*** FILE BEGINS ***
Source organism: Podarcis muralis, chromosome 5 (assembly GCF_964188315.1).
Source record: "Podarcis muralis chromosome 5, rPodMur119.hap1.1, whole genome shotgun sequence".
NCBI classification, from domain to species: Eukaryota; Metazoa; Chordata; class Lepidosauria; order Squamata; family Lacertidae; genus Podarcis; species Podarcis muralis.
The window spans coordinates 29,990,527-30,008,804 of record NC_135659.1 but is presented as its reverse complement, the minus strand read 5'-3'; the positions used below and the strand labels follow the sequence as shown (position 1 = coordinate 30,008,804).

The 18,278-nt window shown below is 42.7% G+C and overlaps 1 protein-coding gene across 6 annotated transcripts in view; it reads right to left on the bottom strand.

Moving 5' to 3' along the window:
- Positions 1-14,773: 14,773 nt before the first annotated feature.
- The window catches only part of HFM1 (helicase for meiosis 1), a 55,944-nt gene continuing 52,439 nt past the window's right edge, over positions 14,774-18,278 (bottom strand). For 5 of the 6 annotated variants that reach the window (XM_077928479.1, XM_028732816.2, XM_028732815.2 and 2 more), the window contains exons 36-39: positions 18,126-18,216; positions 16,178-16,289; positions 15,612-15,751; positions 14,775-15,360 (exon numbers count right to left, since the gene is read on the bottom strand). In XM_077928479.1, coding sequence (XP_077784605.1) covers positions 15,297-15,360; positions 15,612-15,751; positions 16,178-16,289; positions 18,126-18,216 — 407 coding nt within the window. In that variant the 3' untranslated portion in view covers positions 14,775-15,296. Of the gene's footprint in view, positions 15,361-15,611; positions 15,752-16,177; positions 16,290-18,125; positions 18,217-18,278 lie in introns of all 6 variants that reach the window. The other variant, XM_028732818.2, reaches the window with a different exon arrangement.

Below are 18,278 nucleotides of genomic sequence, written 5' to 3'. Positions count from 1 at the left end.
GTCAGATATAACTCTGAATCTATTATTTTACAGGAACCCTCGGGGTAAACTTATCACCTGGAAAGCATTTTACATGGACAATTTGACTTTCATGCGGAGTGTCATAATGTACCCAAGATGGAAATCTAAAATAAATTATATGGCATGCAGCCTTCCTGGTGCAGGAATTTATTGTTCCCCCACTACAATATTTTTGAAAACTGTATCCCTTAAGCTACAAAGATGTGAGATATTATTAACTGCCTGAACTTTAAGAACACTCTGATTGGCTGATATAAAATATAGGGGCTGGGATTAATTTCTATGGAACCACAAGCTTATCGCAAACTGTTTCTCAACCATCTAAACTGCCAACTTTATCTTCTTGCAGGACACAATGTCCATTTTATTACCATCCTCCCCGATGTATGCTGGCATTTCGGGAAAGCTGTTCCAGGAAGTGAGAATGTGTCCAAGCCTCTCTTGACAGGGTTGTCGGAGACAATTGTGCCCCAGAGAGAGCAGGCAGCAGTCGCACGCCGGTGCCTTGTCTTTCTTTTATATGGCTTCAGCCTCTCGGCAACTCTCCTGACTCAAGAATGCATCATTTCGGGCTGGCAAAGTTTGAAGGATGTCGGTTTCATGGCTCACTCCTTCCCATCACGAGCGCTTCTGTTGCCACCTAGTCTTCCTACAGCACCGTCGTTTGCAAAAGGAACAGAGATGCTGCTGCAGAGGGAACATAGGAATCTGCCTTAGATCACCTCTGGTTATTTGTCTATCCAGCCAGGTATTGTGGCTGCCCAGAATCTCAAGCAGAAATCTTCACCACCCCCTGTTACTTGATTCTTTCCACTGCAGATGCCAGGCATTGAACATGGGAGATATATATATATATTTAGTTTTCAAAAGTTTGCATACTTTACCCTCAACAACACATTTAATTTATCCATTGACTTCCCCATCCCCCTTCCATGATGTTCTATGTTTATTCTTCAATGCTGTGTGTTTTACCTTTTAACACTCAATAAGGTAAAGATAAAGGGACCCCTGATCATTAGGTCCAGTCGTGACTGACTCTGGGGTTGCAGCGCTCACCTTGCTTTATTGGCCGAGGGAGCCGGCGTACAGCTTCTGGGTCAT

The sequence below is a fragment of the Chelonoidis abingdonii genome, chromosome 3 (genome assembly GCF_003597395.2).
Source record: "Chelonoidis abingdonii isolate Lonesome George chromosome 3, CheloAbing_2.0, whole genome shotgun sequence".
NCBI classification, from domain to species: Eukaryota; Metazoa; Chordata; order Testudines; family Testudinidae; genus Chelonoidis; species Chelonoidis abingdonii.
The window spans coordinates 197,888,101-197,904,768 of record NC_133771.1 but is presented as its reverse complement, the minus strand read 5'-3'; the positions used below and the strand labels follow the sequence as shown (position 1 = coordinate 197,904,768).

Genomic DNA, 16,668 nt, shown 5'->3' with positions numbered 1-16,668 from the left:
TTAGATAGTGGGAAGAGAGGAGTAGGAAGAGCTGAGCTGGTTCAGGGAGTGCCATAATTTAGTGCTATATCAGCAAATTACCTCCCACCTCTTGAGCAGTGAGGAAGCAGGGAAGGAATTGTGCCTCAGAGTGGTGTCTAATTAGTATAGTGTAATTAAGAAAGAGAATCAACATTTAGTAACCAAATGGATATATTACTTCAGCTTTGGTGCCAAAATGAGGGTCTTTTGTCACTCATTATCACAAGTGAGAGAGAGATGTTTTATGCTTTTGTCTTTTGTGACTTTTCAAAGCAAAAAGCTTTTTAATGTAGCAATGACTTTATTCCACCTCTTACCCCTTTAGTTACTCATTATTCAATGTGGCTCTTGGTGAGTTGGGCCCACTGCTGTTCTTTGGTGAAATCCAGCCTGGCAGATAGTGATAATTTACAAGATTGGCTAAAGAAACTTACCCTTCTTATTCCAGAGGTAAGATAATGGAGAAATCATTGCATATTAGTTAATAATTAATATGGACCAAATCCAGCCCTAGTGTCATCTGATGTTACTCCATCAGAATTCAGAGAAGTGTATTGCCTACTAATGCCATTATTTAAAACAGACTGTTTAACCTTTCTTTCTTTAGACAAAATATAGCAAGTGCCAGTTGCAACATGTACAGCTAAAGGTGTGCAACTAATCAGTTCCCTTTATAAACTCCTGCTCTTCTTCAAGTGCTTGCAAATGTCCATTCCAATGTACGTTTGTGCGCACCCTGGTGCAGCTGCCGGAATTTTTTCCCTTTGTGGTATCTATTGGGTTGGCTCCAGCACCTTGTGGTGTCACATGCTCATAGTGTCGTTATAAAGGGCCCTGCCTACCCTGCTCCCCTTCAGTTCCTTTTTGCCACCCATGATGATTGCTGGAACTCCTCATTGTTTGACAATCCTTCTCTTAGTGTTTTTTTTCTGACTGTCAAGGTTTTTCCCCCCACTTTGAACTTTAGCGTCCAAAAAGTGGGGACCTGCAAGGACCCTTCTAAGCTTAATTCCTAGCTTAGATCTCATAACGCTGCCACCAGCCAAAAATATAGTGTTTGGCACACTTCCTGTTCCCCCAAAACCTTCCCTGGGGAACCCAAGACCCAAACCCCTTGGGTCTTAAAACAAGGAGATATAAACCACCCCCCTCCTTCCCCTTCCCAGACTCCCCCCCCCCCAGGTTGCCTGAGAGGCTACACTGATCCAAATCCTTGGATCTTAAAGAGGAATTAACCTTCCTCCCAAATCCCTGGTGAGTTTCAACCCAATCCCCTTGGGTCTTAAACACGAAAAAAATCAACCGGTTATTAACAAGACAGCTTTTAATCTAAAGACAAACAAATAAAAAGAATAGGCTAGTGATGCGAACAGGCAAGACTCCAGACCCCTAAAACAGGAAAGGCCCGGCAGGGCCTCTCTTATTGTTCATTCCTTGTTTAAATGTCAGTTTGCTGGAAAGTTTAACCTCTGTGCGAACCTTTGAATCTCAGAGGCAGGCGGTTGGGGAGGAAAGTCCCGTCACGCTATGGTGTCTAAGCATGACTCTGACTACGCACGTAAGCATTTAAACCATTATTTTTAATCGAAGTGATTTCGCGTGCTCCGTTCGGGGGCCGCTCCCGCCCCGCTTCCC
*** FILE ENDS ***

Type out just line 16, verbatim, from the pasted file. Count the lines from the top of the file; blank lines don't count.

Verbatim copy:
TTAGATAGTGGGAAGAGAGGAGTAGGAAGAGCTGAGCTGGTTCAGGGAGTGCCATAATTTAGTGCTATATCAGCAAATTACCTCCCACCTCTTGAGCAGTGAGGAAGCAGGGAAGGAATTGTGCCTCAGAGTGGTGTCTAATTAGTATAGTGTAATTAAGAAAGAGAATCAACATTTAGTAACCAAATGGATATATTACTTCAGCTTTGGTGCCAAAATGAGGGTCTTTTGTCACTCATTATCACAAGTGAGAGAGAGATGTTTTATGCTTTTGTCTTTTGTGACTTTTCAAAGCAAAAAGCTTTTTAATGTAGCAATGACTTTATTCCACCTCTTACCCCTTTAGTTACTCATTATTCAATGTGGCTCTTGGTGAGTTGGGCCCACTGCTGTTCTTTGGTGAAATCCAGCCTGGCAGATAGTGATAATTTACAAGATTGGCTAAAGAAACTTACCCTTCTTATTCCAGAGGTAAGATAATGGAGAAATCATTGCATATTAGTTAATAATTAATATGGACCAAATCCAGCCCTAGTGTCATCTGATGTTACTCCATCAGAATTCAGAGAAGTGTATTGCCTACTAATGCCATTATTTAAAACAGACTGTTTAACCTTTCTTTCTTTAGACAAAATATAGCAAGTGCCAGTTGCAACATGTACAGCTAAAGGTGTGCAACTAATCAGTTCCCTTTATAAACTCCTGCTCTTCTTCAAGTGCTTGCAAATGTCCATTCCAATGTACGTTTGTGCGCACCCTGGTGCAGCTGCCGGAATTTTTTCCCTTTGTGGTATCTATTGGGTTGGCTCCAGCACCTTGTGGTGTCACATGCTCATAGTGTCGTTATAAAGGGCCCTGCCTACCCTGCTCCCCTTCAGTTCCTTTTTGCCACCCATGATGATTGCTGGAACTCCTCATTGTTTGACAATCCTTCTCTTAGTGTTTTTTTTCTGACTGTCAAGGTTTTTCCCCCCACTTTGAACTTTAGCGTCCAAAAAGTGGGGACCTGCAAGGACCCTTCTAAGCTTAATTCCTAGCTTAGATCTCATAACGCTGCCACCAGCCAAAAATATAGTGTTTGGCACACTTCCTGTTCCCCCAAAACCTTCCCTGGGGAACCCAAGACCCAAACCCCTTGGGTCTTAAAACAAGGAGATATAAACCACCCCCCTCCTTCCCCTTCCCAGACTCCCCCCCCCCCAGGTTGCCTGAGAGGCTACACTGATCCAAATCCTTGGATCTTAAAGAGGAATTAACCTTCCTCCCAAATCCCTGGTGAGTTTCAACCCAATCCCCTTGGGTCTTAAACACGAAAAAAATCAACCGGTTATTAACAAGACAGCTTTTAATCTAAAGACAAACAAATAAAAAGAATAGGCTAGTGATGCGAACAGGCAAGACTCCAGACCCCTAAAACAGGAAAGGCCCGGCAGGGCCTCTCTTATTGTTCATTCCTTGTTTAAATGTCAGTTTGCTGGAAAGTTTAACCTCTGTGCGAACCTTTGAATCTCAGAGGCAGGCGGTTGGGGAGGAAAGTCCCGTCACGCTATGGTGTCTAAGCATGACTCTGACTACGCACGTAAGCATTTAAACCATTATTTTTAATCGAAGTGATTTCGCGTGCTCCGTTCGGGGGCCGCTCCCGCCCCGCTTCCC